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Saturday, 17 December 2011

Ralph Ravens - a mysterious defection.

Career background

Ralph Ravens was born in or around 1553. He was educated at one of the best schools for instilling scholarly accuracy - Merchant Taylors’, from 1571 to 1575. Thence he went up to Oxford, to St. John's College aged 18, and became a fellow that same year, in 1575. He graduated B.A. at the age of 26 (approx.) - in 1579 - and received his M.A. four years later. Ravens then took ‘holy orders’ in 1587 and focused on studies in divinity, which led to a B.D. in 1589. He thereafter became vicar of Kirtlington, Oxfordshire, 1591. After five years in this ‘post’, and with continuing study, Ravens was awarded a doctorate (DD) in 1596, perhaps by now aged 43. He served also in the church at Dunmow, Essex in the year following. After several further years of service he became rector of Great Easton (also as Eyston Magna), Essex, commencing 1605.

Great Easton, Essex

Involvement in Bible translation

Ralph Ravens was a member of the second Oxford company, commissioned to translate the Gospels, Acts and the book of Revelation. This is generally acknowledged by both the presence of his name on preserved lists, and in the lists of contemporary writers. (1) After the initial appointments, two members of the second Oxford company were thereafter substituted. First Richard Eedes, dean of Worcester, died in 1604 before the work got started. (2) He was replaced by John Aglionby. Also, Ralph Ravens was replaced by Leonard Hutton at some point between 1604 and 1610. We do not know the reason for Ravens’ defection, nor exactly when the replacement occurred. It may have been due to personal conflict between members of the group. The Director, Thomas Ravis is described as “haughty and harsh.“ (2)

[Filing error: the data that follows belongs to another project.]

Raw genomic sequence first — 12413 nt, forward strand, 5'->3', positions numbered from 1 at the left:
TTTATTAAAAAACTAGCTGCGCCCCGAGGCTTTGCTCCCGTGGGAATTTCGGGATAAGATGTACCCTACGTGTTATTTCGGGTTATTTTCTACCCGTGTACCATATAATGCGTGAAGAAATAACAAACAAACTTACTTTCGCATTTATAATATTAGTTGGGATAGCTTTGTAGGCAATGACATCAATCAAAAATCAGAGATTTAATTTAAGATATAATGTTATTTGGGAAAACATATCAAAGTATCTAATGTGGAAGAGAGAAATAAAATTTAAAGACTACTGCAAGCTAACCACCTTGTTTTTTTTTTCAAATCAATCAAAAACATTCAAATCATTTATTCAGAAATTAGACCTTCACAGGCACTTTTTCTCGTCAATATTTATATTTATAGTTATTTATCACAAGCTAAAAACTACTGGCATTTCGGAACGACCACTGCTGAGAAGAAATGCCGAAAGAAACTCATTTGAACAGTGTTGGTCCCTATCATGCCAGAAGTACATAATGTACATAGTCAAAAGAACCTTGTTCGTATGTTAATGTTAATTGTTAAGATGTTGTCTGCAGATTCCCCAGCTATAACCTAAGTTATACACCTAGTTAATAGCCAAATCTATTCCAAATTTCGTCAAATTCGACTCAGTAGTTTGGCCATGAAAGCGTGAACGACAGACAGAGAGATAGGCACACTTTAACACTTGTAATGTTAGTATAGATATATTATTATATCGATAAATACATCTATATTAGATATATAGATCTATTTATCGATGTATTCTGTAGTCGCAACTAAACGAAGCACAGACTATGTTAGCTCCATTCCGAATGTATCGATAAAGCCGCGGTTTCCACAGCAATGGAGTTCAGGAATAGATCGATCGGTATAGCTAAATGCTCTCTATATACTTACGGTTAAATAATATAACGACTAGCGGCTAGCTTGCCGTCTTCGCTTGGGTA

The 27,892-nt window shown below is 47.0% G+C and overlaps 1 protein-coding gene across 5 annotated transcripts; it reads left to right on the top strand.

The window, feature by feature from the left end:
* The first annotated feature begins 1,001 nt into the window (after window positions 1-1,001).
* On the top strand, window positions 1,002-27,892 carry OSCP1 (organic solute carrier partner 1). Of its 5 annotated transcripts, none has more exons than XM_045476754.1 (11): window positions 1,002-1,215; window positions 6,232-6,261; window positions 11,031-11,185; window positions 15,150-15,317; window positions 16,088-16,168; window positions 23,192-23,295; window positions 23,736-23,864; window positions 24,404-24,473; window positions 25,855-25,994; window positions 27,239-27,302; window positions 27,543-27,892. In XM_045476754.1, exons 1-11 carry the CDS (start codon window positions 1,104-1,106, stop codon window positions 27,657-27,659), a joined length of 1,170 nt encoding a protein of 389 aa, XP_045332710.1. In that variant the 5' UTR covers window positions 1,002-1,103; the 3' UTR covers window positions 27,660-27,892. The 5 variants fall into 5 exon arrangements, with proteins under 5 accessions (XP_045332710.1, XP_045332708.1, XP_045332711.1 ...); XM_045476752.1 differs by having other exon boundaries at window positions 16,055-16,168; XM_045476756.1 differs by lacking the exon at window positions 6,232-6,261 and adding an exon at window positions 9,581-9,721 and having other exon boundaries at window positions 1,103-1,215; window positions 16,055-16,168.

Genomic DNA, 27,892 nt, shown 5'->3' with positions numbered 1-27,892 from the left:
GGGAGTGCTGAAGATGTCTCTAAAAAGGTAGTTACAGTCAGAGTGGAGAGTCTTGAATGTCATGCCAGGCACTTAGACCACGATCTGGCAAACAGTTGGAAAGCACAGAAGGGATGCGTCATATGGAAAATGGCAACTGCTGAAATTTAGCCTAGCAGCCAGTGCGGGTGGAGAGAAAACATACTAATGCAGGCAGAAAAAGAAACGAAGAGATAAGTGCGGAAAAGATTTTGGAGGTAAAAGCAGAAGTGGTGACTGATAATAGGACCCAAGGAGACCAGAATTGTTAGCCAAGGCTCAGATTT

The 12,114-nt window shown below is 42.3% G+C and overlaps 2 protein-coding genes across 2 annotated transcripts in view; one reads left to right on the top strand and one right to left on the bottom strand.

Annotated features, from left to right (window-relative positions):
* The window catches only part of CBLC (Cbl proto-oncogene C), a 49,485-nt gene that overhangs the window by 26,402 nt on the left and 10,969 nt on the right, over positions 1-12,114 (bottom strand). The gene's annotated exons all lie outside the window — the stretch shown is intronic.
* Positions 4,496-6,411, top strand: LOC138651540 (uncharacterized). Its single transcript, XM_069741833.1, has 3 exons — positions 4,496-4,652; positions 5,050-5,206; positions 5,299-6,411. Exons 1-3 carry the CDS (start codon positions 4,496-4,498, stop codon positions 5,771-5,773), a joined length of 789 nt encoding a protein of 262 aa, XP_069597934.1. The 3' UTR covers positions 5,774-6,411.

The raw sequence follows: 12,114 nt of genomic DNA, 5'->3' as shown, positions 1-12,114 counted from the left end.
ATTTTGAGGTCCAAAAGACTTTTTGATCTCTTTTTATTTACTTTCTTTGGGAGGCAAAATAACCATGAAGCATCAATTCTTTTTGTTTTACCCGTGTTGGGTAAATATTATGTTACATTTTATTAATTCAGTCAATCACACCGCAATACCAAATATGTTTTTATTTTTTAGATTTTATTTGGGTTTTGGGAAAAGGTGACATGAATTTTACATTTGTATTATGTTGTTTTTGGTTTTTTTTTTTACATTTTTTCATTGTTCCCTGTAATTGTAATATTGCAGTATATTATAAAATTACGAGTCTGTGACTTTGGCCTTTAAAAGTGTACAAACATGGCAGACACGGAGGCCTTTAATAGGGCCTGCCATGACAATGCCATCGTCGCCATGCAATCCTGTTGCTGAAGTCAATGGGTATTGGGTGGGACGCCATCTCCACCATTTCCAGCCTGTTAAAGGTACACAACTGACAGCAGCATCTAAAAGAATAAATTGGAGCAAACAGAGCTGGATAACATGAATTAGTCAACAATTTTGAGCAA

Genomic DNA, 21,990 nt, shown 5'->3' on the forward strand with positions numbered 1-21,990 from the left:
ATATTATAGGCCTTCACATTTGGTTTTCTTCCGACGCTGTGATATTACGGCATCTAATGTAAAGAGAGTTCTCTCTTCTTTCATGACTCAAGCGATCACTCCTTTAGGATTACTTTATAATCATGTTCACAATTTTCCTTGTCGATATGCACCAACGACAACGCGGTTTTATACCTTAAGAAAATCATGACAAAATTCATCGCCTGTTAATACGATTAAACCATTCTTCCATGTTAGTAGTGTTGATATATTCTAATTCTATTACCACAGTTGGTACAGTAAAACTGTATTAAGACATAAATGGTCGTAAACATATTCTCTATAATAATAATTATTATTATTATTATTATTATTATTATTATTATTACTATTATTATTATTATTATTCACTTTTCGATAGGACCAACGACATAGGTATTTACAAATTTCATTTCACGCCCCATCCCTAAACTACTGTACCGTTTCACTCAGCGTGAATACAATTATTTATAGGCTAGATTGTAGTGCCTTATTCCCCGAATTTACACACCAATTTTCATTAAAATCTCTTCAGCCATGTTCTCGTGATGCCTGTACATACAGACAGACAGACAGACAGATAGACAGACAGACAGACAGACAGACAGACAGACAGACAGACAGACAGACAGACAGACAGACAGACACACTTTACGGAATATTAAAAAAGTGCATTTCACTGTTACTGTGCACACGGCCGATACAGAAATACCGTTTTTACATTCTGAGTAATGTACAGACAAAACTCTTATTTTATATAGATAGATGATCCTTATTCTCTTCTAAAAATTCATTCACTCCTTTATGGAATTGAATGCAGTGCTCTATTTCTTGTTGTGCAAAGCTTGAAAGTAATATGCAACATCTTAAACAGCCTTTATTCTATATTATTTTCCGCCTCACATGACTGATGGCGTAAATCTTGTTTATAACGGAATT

If this is true, it could easily have caused friction, leading to conflict within the group. The very similarity in their names may have tended to animosity. Or, was it that Ravens’ found himself unable to attend meetings regularly - whether through sickness or some other handicap?


All the evidence suggests Ravens contributed to translation work, perhaps for several years, leading up to the year when the King James version was presented for publication, in 1610. If he ‘fell foul’ of the Director of the company for some unknown reason, he may thereby have become persona non grata.

Ralph Ravens died in 1616.

(1) Ravens is listed as a member by: Alister McGrath, Alexander McClure, Adam Nicolson, Gustavus Paine, and on Wikipedia. Some admit ambivalence.
(2) Paine, p. 74. p. 50

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